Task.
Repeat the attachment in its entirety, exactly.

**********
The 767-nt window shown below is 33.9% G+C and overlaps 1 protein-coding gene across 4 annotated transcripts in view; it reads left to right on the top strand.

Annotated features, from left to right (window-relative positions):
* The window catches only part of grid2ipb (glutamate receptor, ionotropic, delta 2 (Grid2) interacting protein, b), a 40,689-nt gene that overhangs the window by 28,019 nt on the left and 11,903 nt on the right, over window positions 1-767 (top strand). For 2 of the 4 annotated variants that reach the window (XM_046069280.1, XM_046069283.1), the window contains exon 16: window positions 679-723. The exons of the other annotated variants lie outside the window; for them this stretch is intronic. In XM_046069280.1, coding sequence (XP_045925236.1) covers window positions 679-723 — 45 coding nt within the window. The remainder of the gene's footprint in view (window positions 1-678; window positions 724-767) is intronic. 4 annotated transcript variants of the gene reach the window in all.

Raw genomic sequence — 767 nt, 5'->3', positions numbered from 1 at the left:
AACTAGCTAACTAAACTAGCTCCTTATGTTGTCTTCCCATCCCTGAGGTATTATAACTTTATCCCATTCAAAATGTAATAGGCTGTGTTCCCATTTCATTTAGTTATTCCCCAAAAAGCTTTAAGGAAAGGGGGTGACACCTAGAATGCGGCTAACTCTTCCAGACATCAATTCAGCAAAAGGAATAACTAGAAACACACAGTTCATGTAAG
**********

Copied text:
The 767-nt window shown below is 33.9% G+C and overlaps 1 protein-coding gene across 4 annotated transcripts in view; it reads left to right on the top strand.

Annotated features, from left to right (window-relative positions):
* The window catches only part of grid2ipb (glutamate receptor, ionotropic, delta 2 (Grid2) interacting protein, b), a 40,689-nt gene that overhangs the window by 28,019 nt on the left and 11,903 nt on the right, over window positions 1-767 (top strand). For 2 of the 4 annotated variants that reach the window (XM_046069280.1, XM_046069283.1), the window contains exon 16: window positions 679-723. The exons of the other annotated variants lie outside the window; for them this stretch is intronic. In XM_046069280.1, coding sequence (XP_045925236.1) covers window positions 679-723 — 45 coding nt within the window. The remainder of the gene's footprint in view (window positions 1-678; window positions 724-767) is intronic. 4 annotated transcript variants of the gene reach the window in all.

Raw genomic sequence — 767 nt, 5'->3', positions numbered from 1 at the left:
AACTAGCTAACTAAACTAGCTCCTTATGTTGTCTTCCCATCCCTGAGGTATTATAACTTTATCCCATTCAAAATGTAATAGGCTGTGTTCCCATTTCATTTAGTTATTCCCCAAAAAGCTTTAAGGAAAGGGGGTGACACCTAGAATGCGGCTAACTCTTCCAGACATCAATTCAGCAAAAGGAATAACTAGAAACACACAGTTCATGTAAG